The very first idea I proposed was a factory “green-scape” modelled around the idea of Paraterraforming. In this world buildings woudl become machines which would help sustain life and man-made nature within a large glass dome which was built for human habitation. The main premise of this idea was to develop a new ecological system as a commentary on how much we disregard resources and to question the idea of “what is nature?”




I did a mock tourism poster based on my mid-semester idea and feedback. I used this exercise as a means to establishing a potential workflow in Photoshop. This would also act as an “ideas collage� which would help develop or tease further ideas or aspects I would like to add into my future design, while giving a sense of atmosphere to how the enviornment may look like. From here I also started to think about the inherent value tourism posters and tourism campaigns have as a medium of propoganda to create higher perceived values of places which would encourage people to visit and spend their money there.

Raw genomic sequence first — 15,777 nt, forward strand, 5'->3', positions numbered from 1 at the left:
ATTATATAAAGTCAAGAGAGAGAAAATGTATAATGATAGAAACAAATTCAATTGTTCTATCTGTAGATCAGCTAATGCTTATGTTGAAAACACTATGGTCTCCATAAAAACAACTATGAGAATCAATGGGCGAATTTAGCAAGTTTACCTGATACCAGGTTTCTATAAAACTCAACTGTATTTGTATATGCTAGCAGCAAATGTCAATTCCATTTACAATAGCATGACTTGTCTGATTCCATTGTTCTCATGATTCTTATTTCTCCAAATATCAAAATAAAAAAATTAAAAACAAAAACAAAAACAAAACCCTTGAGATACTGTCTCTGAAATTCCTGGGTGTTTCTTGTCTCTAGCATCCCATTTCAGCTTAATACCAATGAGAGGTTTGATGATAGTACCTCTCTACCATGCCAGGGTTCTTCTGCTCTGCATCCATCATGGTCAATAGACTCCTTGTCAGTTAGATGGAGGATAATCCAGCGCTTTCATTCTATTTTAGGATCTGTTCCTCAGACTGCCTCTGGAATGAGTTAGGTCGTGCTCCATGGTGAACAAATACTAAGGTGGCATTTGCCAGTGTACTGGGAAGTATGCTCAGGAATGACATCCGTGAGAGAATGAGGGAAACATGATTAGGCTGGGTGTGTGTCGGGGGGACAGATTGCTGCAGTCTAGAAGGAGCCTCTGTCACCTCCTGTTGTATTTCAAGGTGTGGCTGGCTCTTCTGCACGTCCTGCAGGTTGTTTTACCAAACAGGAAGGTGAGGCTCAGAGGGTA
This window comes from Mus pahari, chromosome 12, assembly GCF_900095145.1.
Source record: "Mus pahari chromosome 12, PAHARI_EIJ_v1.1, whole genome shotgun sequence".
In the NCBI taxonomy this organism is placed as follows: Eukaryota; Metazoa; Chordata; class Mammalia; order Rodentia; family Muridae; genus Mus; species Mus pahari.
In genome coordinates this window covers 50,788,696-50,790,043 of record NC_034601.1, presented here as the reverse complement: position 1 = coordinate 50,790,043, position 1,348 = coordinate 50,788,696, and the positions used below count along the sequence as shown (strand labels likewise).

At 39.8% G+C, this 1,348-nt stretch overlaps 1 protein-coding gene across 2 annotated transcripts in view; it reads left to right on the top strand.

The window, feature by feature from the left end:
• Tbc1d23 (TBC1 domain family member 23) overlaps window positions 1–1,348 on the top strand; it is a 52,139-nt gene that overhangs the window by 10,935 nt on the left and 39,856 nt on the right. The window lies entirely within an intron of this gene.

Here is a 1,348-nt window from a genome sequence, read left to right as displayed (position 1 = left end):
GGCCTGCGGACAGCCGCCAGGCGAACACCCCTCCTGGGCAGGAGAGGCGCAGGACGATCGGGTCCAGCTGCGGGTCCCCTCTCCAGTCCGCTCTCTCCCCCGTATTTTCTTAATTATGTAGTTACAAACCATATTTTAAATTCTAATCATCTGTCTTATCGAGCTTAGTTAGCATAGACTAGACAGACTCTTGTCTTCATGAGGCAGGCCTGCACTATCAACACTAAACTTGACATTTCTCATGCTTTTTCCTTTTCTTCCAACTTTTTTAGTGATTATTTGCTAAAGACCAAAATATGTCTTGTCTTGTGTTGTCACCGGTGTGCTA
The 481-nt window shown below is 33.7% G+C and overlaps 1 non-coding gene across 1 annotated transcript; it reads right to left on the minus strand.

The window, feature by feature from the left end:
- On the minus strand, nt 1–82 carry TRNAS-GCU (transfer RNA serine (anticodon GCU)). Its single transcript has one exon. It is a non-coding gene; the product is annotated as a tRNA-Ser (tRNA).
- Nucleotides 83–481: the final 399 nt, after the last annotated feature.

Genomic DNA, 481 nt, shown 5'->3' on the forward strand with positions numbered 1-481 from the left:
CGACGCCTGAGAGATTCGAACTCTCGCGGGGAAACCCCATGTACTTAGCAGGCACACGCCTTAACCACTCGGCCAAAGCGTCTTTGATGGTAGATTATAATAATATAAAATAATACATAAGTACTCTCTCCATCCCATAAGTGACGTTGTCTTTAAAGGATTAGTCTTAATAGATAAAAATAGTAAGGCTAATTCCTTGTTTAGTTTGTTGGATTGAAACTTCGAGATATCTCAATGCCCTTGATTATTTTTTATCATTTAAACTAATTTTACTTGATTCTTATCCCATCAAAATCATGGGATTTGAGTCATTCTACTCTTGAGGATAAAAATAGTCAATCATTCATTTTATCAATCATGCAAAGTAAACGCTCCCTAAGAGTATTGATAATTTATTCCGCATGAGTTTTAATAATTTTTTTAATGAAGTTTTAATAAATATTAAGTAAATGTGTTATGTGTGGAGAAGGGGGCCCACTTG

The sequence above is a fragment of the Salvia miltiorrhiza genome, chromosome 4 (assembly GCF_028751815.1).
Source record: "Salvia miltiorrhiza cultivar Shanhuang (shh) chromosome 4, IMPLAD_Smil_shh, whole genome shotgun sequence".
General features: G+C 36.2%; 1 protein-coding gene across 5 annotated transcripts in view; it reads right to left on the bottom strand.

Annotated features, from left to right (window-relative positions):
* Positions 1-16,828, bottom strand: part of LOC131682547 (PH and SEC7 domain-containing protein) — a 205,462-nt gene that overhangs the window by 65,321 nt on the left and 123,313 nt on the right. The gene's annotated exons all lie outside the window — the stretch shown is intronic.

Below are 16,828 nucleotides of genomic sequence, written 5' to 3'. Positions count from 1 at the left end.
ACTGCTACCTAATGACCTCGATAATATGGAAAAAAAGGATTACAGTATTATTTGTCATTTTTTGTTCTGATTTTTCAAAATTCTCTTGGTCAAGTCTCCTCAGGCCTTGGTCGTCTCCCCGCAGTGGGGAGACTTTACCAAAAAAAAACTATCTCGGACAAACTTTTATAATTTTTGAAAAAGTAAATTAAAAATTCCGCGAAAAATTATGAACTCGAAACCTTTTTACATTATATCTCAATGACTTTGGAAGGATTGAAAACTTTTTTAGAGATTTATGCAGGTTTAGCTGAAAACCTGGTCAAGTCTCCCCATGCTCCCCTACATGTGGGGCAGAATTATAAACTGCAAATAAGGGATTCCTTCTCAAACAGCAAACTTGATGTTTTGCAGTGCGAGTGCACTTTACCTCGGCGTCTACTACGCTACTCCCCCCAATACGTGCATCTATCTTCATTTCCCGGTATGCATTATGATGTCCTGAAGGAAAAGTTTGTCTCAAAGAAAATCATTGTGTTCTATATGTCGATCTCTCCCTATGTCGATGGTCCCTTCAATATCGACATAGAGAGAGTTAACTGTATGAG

I used this exercise in testing out how I would represent my buildings graphically, as well as how I would illustrate the different arrangements within each typology. I plan on doing more for each building typology.




I used this exercise in testing out potential representation styles and also to start thinking of specific angles or images that I would need to get an overall sense of scale of the project. Because I am doing an urban scaled project, a lot of my time and resources have been spent designing at a much larger scale than one small individual building. From here I decided I few shots from afar - The “icon� shot (think Disneyland), and axonometric camera view to get a sense of the internalised environment created by the arrangement of these buildings, and maybe one view from a pedestrian point-of-view. I will still have to prioritise these drawings in arrangement of importance closer to the due date.